Is it getting squirrelly
around you?
Suggestions can help control pesky mammals

March 18, 2011

by Gerald Bludau , Victoria County Master Gardener

edited by Charla Borchers Leon,
Victoria County Master Gardener
Gardeners' Dirt
Hungry for food in early spring, squirrels can resort to eating bark from limbs.
Bark eaten from trees can cause limbs to weaken, break and die.
Limbs will eventually split, completely break apart and can fall.
Squirrel-damaged limbs can also remain dangling in tree with dead foliage.  They are not only unsightly, but can also be harmful if they should fall.  Joe Janak, Victoria County Extension Agent reported a lady in Victoria complained of numerous oak limbs breaking in her yard;  some up to 4 inches in diameter.  Squirrels were eating the bark causing the limbs to break.
It was a cold, dreary December morning in 1957 when my brothers and I were walking through a creek bottom. One was carrying a .22 rifle; another a long bamboo pole, when we spotted a leafy nest in a tree. We maneuvered the pole below the nest and gave the nest a gentle nudge when out popped a squirrel.

"Bam" one down. Another nudge, another squirrel. "Bam" another down.

This, my gardening friend, is squirrel control. I would like to add that these squirrels tasted very good when my mom fried them along with biscuits and cream gravy.

I don't think this method of squirrel control is well accepted today. So, what do we do to control these "bushy tail" critters? Here are some problem areas and some suggestions that may help in your gardens, yards and homes.


Homes: Squirrels are notorious for chewing their way into our homes and attics. They can also chew the insulation from electrical wires, causing a fire hazard.

Trees: Squirrels probably cause more damage to fruit and nut trees than anything else. They love pecans, peaches, pears, apples and other fruits. When food sources are low in the early spring, they also chew and eat the bark around tree limbs, especially pecan limbs, causing the limbs to die and break, disfiguring a tree.

Gardens: Squirrels don't usually pose a problem to most gardens unless you are growing sweet corn. I've never experienced damage to any other veggies.

Bird feeders: Squirrels love to steal from bird feeders. It is amazing to watch the acrobatic maneuvers they make to get to bird feed.


Homes: If you have encountered squirrels in your attic, you can make sure your attic is protected by covering their entry holes with metal sheeting or hardware cloth. Their major point of entry is under the eaves and gables of your home. Installing plastic or PVC pipe over wires will prevent squirrels from traveling via wires. Trim limbs 6-8 feet away from buildings to prevent squirrels from jumping onto roofs.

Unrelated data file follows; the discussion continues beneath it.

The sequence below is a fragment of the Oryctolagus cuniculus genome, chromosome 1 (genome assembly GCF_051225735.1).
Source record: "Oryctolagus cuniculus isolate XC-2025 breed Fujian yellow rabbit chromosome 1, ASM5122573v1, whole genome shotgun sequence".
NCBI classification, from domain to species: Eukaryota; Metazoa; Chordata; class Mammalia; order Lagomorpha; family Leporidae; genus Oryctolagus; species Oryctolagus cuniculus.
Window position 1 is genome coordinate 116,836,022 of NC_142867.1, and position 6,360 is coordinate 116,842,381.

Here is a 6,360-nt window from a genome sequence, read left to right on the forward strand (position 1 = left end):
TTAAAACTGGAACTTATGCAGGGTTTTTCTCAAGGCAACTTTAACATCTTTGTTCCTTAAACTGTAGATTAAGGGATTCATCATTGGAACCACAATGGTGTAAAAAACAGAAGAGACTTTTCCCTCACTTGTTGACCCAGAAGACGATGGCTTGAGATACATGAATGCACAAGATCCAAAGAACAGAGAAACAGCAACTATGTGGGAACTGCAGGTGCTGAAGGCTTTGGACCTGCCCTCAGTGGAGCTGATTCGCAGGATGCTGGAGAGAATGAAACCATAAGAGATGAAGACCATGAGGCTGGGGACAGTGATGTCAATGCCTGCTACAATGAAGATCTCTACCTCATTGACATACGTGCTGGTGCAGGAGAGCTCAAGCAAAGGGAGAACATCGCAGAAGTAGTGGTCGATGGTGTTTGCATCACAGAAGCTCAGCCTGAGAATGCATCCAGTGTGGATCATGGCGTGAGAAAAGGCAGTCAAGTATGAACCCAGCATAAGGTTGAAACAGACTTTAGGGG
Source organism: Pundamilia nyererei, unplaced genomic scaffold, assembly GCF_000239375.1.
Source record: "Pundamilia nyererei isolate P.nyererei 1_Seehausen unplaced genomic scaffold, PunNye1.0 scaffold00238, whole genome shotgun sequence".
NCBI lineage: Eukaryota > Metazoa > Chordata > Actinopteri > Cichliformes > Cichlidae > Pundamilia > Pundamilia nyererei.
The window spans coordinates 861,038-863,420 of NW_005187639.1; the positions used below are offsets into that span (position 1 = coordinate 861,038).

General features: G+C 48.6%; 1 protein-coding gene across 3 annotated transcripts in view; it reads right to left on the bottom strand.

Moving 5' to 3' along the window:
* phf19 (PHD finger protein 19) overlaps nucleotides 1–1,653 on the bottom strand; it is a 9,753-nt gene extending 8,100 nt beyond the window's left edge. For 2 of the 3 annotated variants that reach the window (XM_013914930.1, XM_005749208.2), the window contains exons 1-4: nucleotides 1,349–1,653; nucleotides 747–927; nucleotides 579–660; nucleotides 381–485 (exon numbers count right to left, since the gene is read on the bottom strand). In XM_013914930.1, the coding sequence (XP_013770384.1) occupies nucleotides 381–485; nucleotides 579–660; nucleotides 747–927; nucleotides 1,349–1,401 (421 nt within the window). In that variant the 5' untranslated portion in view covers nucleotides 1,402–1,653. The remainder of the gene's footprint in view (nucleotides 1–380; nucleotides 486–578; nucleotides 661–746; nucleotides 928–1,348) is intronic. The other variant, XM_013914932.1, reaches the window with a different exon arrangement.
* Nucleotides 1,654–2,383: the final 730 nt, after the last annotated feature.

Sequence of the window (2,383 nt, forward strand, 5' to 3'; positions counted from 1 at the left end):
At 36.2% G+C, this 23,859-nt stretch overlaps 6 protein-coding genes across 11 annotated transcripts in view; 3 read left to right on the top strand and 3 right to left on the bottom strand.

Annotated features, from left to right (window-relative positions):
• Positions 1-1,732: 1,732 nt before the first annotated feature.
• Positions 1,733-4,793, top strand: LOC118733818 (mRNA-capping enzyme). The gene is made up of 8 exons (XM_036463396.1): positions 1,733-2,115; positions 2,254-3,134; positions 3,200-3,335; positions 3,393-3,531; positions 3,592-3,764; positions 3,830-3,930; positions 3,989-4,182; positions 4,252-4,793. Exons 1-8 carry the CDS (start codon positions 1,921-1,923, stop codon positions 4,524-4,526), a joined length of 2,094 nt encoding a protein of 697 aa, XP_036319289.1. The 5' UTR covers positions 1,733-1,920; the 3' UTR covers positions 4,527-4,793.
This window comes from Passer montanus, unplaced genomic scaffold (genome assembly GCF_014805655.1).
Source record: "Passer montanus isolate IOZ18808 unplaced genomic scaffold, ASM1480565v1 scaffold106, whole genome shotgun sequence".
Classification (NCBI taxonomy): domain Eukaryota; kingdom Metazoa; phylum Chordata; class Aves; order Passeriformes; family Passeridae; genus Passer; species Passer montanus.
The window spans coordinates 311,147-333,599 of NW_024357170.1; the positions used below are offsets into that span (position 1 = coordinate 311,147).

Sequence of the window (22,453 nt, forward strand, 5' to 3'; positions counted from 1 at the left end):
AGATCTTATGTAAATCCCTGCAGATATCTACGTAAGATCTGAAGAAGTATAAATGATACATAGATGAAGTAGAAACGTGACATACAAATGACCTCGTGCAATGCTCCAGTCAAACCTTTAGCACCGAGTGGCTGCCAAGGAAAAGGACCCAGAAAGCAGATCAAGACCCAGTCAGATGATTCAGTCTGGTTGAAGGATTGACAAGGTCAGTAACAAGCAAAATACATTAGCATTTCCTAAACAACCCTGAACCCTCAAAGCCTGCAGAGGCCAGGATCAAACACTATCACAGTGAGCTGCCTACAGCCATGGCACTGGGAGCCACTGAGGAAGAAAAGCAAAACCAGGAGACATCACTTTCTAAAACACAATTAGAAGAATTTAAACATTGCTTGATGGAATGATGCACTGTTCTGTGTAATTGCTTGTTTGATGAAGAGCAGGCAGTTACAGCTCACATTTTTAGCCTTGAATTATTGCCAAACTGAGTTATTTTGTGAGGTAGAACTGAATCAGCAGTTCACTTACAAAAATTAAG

Fruit and Nut Trees
: Many of us have pecan and fruit trees in our yards. If your trees can be isolated from power lines and roof tops from where squirrels will normally jump, you can place a 20-24 inch piece of metal flashing around each tree trunk. This prevents the critters from climbing up the trunk.

If they are coming down power lines and jumping from tree to tree, you may have to prune some limbs to impede their travel.

Some of the damage to fruit can be prevented by using bird netting available at garden supply stores. Purchased in 7 feet x 100 feet rolls, I recommend cutting the appropriate length, draping it over the tree and tying the loose ends around the trunk of the tree.

Garden: About the only thing gardeners can do to assure themselves they get some sweet corn is to plant enough, one for you, two for the squirrels, one for you, three for the squirrels and so on.

Bird feeders: Squirrels are attracted to the seed in bird feeders. Try to use squirrel-proof feeders and provide alternative food sources. Oh, and don't buy squirrel feeders or ears of corn. You're just helping to increase their population.

The most successful method I have found in controlling squirrels is to trap them. You can find metal traps at local nurseries and feed stores. The best bait to use is whole pecans. I usually drill a small hole through the pecans and place a wire through two or three and tie them in the back of the trap.

Now that you caught a squirrel, what do you do with it? The humane thing, you say, may be to release them in the countryside, or you may do otherwise to eradicate them.

But don't release them in the countryside unless you have permission from the area landowners. How would you like someone to release squirrels on your property?

An Internet search for squirrel control will yield many sites offering traps, scare-crows, scent repellents, electrical hot wires and other aids to prevent squirrel damage.

Controlling squirrels is not going to be easy. It is an ongoing battle. But with diligence and persistence, you can have success in controlling these critters.

Just remember, as you drive the streets of Victoria and you see a squirrel lying dead in the street, smile. If you happen to see a squirrel playing in the street, accelerate.

Just kidding.
Go online; search "squirrel control." View various sites on control methods.

Homes and attics
Fruit and nut trees
Sweet corn in gardens
Bird Feeders

Metal Sheeting
Hardware cloth
PVC pipe placed over wires
Hunting - not approved in city limits
The Gardeners' Dirt is written by members of the Victoria County Master Gardener Association, an educational outreach of Texas AgriLife Extension - Victoria County. Mail your questions in care of the Advocate, P.O. Box 1518, Victoria, TX 77901; or, or comment on this column at